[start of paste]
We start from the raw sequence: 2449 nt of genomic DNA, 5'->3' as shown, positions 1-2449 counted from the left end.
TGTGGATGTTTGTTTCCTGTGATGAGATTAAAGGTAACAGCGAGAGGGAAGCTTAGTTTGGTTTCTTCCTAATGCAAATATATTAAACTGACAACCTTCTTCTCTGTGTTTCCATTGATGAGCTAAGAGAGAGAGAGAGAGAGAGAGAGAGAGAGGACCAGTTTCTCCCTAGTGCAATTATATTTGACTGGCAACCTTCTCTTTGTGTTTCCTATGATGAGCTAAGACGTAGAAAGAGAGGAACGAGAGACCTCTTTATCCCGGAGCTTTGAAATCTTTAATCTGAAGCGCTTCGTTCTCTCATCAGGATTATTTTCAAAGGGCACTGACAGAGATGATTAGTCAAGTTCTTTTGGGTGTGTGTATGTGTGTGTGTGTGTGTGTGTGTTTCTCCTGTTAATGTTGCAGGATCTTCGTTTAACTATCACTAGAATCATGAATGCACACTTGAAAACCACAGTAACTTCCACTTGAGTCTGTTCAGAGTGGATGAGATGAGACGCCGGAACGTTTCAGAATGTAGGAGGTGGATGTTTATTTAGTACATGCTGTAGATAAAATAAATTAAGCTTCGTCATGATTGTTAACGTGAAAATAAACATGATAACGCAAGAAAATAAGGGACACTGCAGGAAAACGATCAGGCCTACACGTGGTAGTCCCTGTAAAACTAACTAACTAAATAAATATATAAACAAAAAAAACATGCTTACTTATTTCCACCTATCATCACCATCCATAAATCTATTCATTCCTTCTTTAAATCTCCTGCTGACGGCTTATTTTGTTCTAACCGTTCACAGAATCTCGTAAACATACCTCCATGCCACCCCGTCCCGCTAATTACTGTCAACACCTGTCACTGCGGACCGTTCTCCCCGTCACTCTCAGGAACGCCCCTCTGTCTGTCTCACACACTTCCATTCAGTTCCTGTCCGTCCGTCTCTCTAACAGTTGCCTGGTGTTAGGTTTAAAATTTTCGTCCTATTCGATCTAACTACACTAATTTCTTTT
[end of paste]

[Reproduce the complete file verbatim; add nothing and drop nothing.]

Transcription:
We start from the raw sequence: 2449 nt of genomic DNA, 5'->3' as shown, positions 1-2449 counted from the left end.
TGTGGATGTTTGTTTCCTGTGATGAGATTAAAGGTAACAGCGAGAGGGAAGCTTAGTTTGGTTTCTTCCTAATGCAAATATATTAAACTGACAACCTTCTTCTCTGTGTTTCCATTGATGAGCTAAGAGAGAGAGAGAGAGAGAGAGAGAGAGAGGACCAGTTTCTCCCTAGTGCAATTATATTTGACTGGCAACCTTCTCTTTGTGTTTCCTATGATGAGCTAAGACGTAGAAAGAGAGGAACGAGAGACCTCTTTATCCCGGAGCTTTGAAATCTTTAATCTGAAGCGCTTCGTTCTCTCATCAGGATTATTTTCAAAGGGCACTGACAGAGATGATTAGTCAAGTTCTTTTGGGTGTGTGTATGTGTGTGTGTGTGTGTGTGTGTTTCTCCTGTTAATGTTGCAGGATCTTCGTTTAACTATCACTAGAATCATGAATGCACACTTGAAAACCACAGTAACTTCCACTTGAGTCTGTTCAGAGTGGATGAGATGAGACGCCGGAACGTTTCAGAATGTAGGAGGTGGATGTTTATTTAGTACATGCTGTAGATAAAATAAATTAAGCTTCGTCATGATTGTTAACGTGAAAATAAACATGATAACGCAAGAAAATAAGGGACACTGCAGGAAAACGATCAGGCCTACACGTGGTAGTCCCTGTAAAACTAACTAACTAAATAAATATATAAACAAAAAAAACATGCTTACTTATTTCCACCTATCATCACCATCCATAAATCTATTCATTCCTTCTTTAAATCTCCTGCTGACGGCTTATTTTGTTCTAACCGTTCACAGAATCTCGTAAACATACCTCCATGCCACCCCGTCCCGCTAATTACTGTCAACACCTGTCACTGCGGACCGTTCTCCCCGTCACTCTCAGGAACGCCCCTCTGTCTGTCTCACACACTTCCATTCAGTTCCTGTCCGTCCGTCTCTCTAACAGTTGCCTGGTGTTAGGTTTAAAATTTTCGTCCTATTCGATCTAACTACACTAATTTCTTTT